P3 BILL & STATE CENTER: Alexander Pyles of the Daily Record writes that Lt. Gov. Anthony Brown believes that new public-private venture legislation will allow businesses to pitch their own ideas for state construction projects and create a more predictable procurement process with strict oversight from the Board of Public Works and General Assembly. Brown added that it should prevent contentious situations like the State Center project.
DISTRACTED DRIVING: The Cumberland Times-News reports that police officers in Maryland will be able to stop drivers who use hand-held cell phones when a new law enacted by the General Assembly takes effect Oct. 1.
RELIEF AS SESSION ENDS: Tim Prudente of the Capital-Gazette helps to wrap up the session on a lighter note, writing a feature on those people who are grateful the session is now over – the legislative aides who can finally get more sleep, the son of a legislator who can finally take a break from work when dad returns and even some of the businesspeople who benefit from having the legislators in Annapolis.
UPDATES: MarylandReporter.com updates the General Assembly’s action on bills it covered earlier this session, including open meetings, Obamacare, campaign finance reform and the soft-shell crab sandwich
ONLINE CHAT WITH LAWMAKERS: A University of Maryland senior has launched a website that offers a platform for open discussions between students, registered voters and state and national elected officials from Maryland, Sandra Muller reports for the Diamondback. MyMaryland.net also has a town hall specifically for the university, giving students the opportunity to exchange ideas with campus officials and follow conversations on state issues.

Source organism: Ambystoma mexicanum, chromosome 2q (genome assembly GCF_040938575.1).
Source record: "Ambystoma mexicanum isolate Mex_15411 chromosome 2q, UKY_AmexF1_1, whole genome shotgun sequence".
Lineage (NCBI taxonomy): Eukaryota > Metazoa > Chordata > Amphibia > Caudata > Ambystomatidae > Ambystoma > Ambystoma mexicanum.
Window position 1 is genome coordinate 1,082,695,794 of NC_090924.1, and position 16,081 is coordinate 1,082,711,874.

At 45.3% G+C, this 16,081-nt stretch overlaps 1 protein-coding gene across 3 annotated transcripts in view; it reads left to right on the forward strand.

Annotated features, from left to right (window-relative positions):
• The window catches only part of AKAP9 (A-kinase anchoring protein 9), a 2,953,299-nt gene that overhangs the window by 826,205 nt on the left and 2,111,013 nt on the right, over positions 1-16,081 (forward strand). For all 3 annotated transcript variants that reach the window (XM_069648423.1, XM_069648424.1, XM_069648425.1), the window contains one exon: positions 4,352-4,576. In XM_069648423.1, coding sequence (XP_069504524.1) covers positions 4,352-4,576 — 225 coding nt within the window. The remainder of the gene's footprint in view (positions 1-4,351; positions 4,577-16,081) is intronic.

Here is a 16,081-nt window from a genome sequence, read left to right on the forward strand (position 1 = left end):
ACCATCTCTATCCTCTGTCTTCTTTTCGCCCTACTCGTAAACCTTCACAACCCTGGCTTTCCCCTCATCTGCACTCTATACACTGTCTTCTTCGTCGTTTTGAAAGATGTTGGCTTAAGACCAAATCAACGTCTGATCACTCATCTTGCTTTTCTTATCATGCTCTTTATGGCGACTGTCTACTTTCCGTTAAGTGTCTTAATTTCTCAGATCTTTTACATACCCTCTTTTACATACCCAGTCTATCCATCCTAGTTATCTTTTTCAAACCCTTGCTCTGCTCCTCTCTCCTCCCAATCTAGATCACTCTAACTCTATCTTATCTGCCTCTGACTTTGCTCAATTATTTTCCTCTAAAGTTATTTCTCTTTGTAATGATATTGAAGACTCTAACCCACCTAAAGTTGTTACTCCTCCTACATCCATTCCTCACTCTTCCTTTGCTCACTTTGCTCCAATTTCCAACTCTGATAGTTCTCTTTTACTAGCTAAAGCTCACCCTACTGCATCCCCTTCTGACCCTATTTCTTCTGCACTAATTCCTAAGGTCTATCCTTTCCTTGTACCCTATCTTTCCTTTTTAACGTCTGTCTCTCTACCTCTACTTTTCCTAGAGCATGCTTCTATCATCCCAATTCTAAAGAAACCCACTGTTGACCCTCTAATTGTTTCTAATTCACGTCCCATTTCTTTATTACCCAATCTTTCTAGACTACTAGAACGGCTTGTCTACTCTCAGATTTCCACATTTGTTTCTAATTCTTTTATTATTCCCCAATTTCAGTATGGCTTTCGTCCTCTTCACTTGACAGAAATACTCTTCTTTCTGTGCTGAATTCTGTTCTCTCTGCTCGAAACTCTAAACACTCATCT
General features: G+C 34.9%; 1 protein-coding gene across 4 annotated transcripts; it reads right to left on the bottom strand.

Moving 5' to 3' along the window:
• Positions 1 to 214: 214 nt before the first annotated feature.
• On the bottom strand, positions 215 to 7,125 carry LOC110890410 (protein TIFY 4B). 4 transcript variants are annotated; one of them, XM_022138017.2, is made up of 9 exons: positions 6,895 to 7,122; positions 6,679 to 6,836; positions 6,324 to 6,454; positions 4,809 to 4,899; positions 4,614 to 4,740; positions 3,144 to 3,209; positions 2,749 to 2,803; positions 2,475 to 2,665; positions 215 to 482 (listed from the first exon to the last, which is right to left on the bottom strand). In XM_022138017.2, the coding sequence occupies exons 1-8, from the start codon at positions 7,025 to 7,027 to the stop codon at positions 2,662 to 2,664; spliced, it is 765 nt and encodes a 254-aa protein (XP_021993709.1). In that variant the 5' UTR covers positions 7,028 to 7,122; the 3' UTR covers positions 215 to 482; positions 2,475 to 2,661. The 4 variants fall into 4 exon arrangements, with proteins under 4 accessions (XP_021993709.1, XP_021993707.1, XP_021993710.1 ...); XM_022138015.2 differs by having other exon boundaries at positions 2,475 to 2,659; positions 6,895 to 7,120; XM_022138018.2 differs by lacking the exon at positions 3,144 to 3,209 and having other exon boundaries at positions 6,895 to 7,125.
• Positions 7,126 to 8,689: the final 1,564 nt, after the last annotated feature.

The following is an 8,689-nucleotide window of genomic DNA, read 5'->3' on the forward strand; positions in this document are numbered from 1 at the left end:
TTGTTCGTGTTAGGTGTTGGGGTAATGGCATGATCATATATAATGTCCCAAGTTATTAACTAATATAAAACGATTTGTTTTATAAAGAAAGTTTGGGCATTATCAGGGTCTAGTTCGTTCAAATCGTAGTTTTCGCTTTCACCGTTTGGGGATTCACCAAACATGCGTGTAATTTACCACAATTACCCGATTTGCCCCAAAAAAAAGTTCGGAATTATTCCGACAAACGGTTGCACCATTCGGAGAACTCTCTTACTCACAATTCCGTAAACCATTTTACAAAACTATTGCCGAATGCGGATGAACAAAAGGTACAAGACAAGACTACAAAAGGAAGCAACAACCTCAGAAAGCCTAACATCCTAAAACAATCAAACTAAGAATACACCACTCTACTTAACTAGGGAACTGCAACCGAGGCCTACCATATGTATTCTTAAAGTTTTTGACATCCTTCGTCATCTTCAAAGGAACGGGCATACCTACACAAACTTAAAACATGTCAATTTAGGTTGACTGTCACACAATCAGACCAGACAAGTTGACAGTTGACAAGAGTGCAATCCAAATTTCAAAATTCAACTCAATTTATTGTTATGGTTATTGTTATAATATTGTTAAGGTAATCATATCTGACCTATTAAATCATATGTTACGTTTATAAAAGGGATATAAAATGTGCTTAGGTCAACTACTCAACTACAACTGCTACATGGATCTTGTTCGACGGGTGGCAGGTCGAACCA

LEGAL AID FOR FARMERS: Following the lawsuit that brought national attention to Maryland farmers, a group of academics is working to find out what legal resources the stewards may want, Jennifer Shutt reports in the Salisbury Daily Times.
STATE SUPER CHEERLEADS: In a typical work day, Lillian Lowery will discuss lesson plans and budgets. She is Maryland’s superintendent of schools. Policy debates are part of the job, writes Brandon Oland for the Carroll County Times. Not always, though. Sometimes, she is simply a cheerleader. And that’s why she found herself in Carroll County Wednesday.
GUN GROUP GOES AFTER TOWN LAW: A national gun rights group is taking aim at the small Maryland town of Walkersville to try to force a change in its firearm restrictions. The Second Amendment Foundation, based in Bellevue, Wash., formally demanded that Walkersville repeal a ban on shooting and carrying loaded guns within town limits, Kellie Duncan reports for the Frederick News-Post.
NYC TRIP EXPENSE: Patti Borda of the Frederick News-Post writes that the cost of doing business in New York City was $12,900 for Frederick County, which sent eight people there for three days this year to visit bond rating agencies.
CARSON WON'T SPEAK: Neurosurgeon Dr. Ben Carson stepped down Wednesday as commencement speaker at the Johns Hopkins School of Medicine after complaints from students about controversial comments concerning same-sex marriage, Andrea Walker reports in the Sun. In a letter announcing his decision, Carson wrote that he didn't want to “distract from the celebratory nature of the day.”